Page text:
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NASA Mars rover roughs up a rock, peers at ‘something no one’s ever seen’


NASA’s Peseverance rover took a closer look at a layered rock by using an abrasion tool to peek beneath the surface. This image comes from Nov. 7, 2021.


NASA/JPL-Caltech/ASU

This story is part of Welcome to Mars, our series exploring the red planet.

Let’s all pause for a moment to appreciate the fact that we have freakin’ machines on freakin’ Mars and they’re not just looking around. They’re exploring, drilling, packing pieces of Mars away and rubbing the surface off of ancient rocks. 

The latest visual marvel comes from NASA’s Perseverance rover where it’s examining an intriguing layered rock in the Jezero Crater. The rover used an abrading tool on the end of its robotic arm to rough up the surface of the rock with an eye on deciding whether it’s worth collecting a sample from it.

“Peering inside to look at something no one’s ever seen. I’ve abraded a small patch of this rock to remove the surface layer and get a look underneath,” the rover team tweeted on Tuesday. “Zeroing in on my next target for sampling Mars.”

The phrase “something no one’s ever seen” is profound. NASA has been landing machines on Mars since the 1970s, but each mission reveals new images and information. So when Perseverance rubs the surface off a rock that may tie into Mars’ history of water, it’s showing us something unique. It’s a glimpse at a previously unexplored place.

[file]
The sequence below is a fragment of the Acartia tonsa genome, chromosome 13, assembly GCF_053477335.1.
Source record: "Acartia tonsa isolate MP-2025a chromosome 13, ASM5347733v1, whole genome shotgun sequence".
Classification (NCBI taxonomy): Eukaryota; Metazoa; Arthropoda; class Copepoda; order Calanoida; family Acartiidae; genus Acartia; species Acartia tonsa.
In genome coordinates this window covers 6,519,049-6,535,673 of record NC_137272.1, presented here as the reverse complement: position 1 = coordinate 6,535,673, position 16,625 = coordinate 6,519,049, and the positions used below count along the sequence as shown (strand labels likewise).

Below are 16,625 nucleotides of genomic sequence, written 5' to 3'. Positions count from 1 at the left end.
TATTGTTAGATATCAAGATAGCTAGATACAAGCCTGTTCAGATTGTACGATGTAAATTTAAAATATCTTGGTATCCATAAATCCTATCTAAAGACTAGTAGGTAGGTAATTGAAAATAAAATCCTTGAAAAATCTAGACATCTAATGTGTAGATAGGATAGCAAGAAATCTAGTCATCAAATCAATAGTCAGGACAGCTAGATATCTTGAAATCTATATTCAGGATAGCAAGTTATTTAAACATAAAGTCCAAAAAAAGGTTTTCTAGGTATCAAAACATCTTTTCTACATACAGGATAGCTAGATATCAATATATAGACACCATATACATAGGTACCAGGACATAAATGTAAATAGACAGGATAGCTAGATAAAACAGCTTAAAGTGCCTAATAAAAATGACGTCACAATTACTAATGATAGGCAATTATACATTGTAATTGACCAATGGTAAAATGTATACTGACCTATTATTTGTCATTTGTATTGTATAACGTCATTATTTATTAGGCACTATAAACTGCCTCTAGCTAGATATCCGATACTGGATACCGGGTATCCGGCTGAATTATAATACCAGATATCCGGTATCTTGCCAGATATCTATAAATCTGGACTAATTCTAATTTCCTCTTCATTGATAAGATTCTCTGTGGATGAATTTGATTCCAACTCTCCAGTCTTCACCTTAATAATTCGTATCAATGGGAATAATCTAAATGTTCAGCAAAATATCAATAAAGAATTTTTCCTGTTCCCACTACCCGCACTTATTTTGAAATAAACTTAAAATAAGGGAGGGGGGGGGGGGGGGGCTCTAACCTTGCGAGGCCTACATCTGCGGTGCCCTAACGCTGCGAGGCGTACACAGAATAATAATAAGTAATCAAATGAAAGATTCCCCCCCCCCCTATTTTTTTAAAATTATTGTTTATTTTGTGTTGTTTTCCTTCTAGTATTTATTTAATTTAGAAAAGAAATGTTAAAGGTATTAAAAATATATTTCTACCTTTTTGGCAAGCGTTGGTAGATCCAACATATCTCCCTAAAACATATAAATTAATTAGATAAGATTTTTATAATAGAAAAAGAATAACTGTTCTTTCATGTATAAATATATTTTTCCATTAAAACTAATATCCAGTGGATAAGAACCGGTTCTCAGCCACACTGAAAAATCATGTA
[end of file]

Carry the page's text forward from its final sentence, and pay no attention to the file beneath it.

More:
The red circle highlights a cool triangular speck on the Mars rock the Perseverance rover abraded.


NASA/JPL-Caltech/ASU/Red circle by Amanda Kooser/CNET

Eagle-eyed Mars fans noticed something slightly goofy in a closeup of the abraded area on the rock. If you zoom in, you’ll see a little white triangle. There are other whitish specks littered around the circle, so it’s likely the triangular piece is just a random bit of the rock. 

Sampling is a key part of the rover’s work. NASA is designing a future mission to go to Mars, pick up samples collected by Perseverance and bring them home to Earth for study. 

The rover has 43 sample tubes in total, so NASA is making strategic decisions about which rocks to collect. Abrading the surface of the layered rock helps the team decide if it’s worthy of sampling.

“Layered rocks like this often form in water, and can hold clues about what their environment used to be like,” the rover team tweeted last week. If the rock continues to beckon, Perseverance may soon be busting out its sampling equipment. That never-before-seen rock might one day be sitting in a lab on Earth.





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